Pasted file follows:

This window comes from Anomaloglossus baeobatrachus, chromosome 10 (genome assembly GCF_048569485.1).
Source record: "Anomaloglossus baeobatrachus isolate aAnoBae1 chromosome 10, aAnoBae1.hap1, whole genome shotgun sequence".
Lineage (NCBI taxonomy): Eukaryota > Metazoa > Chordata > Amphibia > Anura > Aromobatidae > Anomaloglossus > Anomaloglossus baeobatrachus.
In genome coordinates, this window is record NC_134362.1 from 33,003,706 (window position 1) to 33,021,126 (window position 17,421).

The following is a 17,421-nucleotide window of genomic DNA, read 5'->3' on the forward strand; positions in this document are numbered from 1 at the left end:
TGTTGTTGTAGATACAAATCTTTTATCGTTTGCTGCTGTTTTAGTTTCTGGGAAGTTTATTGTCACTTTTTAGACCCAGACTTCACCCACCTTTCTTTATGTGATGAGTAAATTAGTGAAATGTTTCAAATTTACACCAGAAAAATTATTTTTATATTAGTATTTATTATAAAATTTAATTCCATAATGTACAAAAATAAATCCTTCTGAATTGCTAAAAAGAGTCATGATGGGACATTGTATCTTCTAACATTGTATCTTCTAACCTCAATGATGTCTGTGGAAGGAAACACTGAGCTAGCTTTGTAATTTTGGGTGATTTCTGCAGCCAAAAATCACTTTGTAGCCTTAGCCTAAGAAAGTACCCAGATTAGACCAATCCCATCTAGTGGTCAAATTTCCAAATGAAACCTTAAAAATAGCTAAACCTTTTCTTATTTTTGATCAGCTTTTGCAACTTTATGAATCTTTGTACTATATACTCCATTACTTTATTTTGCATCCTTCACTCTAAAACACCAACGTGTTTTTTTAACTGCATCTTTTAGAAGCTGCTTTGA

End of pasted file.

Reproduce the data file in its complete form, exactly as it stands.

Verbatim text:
This window comes from Anomaloglossus baeobatrachus, chromosome 10 (genome assembly GCF_048569485.1).
Source record: "Anomaloglossus baeobatrachus isolate aAnoBae1 chromosome 10, aAnoBae1.hap1, whole genome shotgun sequence".
Lineage (NCBI taxonomy): Eukaryota > Metazoa > Chordata > Amphibia > Anura > Aromobatidae > Anomaloglossus > Anomaloglossus baeobatrachus.
In genome coordinates, this window is record NC_134362.1 from 33,003,706 (window position 1) to 33,021,126 (window position 17,421).

The following is a 17,421-nucleotide window of genomic DNA, read 5'->3' on the forward strand; positions in this document are numbered from 1 at the left end:
TGTTGTTGTAGATACAAATCTTTTATCGTTTGCTGCTGTTTTAGTTTCTGGGAAGTTTATTGTCACTTTTTAGACCCAGACTTCACCCACCTTTCTTTATGTGATGAGTAAATTAGTGAAATGTTTCAAATTTACACCAGAAAAATTATTTTTATATTAGTATTTATTATAAAATTTAATTCCATAATGTACAAAAATAAATCCTTCTGAATTGCTAAAAAGAGTCATGATGGGACATTGTATCTTCTAACATTGTATCTTCTAACCTCAATGATGTCTGTGGAAGGAAACACTGAGCTAGCTTTGTAATTTTGGGTGATTTCTGCAGCCAAAAATCACTTTGTAGCCTTAGCCTAAGAAAGTACCCAGATTAGACCAATCCCATCTAGTGGTCAAATTTCCAAATGAAACCTTAAAAATAGCTAAACCTTTTCTTATTTTTGATCAGCTTTTGCAACTTTATGAATCTTTGTACTATATACTCCATTACTTTATTTTGCATCCTTCACTCTAAAACACCAACGTGTTTTTTTAACTGCATCTTTTAGAAGCTGCTTTGA